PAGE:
Did you know that bone density testing facilities are not required to have certified trained technicians? Also, the doctor reading the exam is not required to be certified as a densitometrist? Training is voluntary! Any MD can issue a report on a bone density test. This is a huge problem, densitometry,  is not a required field of study in radiology or medical training. I review cases from all over the country and I find preventable errors many times a week. When a report with an erroneous error concludes that bone loss has occurred, that is a trigger for medical doctors to prescribe medications.

      “errors are not uncommon”
      International Society of Clinical Densitometry

      Following are real cases that I have evaluated. The names have been changed for confidentiality.

      Case study #1

      Melanie was diagnosed with osteoporosis. She was frightened to hear her diagnosis. Her bone density T-score is – 2.5 SD (translation – 30% less than an average 30 year old or borderline osteoporosis). She has never fractured a bone and she is 58 years old. She eats a healthy diet and exercises. Her doctor told her that she has lost 2% bone mass and that she has moved from osteopenia (low bone mass) to osteoporosis. No family history of hip fractures or osteoporosis.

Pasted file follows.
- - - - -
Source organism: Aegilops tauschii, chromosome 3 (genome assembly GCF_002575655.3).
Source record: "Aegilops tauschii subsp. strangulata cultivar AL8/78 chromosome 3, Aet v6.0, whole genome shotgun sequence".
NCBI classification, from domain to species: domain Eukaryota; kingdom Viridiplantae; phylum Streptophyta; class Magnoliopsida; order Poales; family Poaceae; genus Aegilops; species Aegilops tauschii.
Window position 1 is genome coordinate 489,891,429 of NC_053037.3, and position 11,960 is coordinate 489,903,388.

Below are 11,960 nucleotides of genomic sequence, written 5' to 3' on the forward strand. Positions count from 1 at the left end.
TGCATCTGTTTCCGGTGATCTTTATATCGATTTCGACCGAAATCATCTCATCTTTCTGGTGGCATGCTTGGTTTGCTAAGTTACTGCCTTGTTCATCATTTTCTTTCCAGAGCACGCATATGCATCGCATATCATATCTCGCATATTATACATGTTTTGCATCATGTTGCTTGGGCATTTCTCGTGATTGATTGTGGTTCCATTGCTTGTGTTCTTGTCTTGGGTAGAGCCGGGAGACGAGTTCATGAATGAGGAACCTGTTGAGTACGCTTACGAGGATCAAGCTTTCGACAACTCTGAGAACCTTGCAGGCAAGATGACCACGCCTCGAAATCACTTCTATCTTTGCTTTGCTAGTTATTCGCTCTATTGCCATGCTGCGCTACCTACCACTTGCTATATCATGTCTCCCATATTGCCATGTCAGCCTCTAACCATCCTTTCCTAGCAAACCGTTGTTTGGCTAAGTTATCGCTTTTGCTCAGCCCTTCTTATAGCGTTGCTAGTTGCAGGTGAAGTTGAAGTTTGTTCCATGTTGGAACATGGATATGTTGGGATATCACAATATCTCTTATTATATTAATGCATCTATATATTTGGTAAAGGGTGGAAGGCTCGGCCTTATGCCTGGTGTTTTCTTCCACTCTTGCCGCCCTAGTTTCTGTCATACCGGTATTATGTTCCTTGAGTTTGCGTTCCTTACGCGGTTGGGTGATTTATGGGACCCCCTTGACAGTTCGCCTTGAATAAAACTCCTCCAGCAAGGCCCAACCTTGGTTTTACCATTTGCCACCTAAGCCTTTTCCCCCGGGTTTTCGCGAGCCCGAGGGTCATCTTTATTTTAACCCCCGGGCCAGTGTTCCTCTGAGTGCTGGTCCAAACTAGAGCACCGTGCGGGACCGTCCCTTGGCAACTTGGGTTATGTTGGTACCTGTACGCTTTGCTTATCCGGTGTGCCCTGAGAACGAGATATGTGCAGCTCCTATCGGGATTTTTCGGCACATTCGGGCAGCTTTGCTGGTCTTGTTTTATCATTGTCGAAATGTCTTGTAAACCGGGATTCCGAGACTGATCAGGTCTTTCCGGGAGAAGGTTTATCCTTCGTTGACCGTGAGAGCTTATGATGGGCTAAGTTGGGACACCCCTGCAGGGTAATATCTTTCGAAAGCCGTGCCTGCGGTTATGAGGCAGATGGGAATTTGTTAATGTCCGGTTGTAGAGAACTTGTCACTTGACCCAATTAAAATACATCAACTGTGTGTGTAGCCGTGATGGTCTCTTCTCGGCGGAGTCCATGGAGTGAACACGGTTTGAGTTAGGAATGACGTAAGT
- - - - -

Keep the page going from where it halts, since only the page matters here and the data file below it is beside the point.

Her doctor recommended that she take Fosamax. Melanie is active and wants to stay that way, but she is concerned about the side effects of Fosamax. Should she take Fosamax? As a chiropractor I cannot tell her not to take the medication. What I can do is assess her case as a densitometrist. First and foremost 2% bone loss or gain is not a reliable number. The least significant loss or gain is in the neighborhood of 5%. My personal view is that Fosamax has side effects that should be weighed carefully before embarking on such medications. I interviewed, Dr. Jennifer Schneider regarding the use of Fosamax. When I first heard Dr. Schneider speak on a Diane Sawyer interview I knew I wanted to have her on my webinar program. It is free to view on my website. Click here for the free webinar.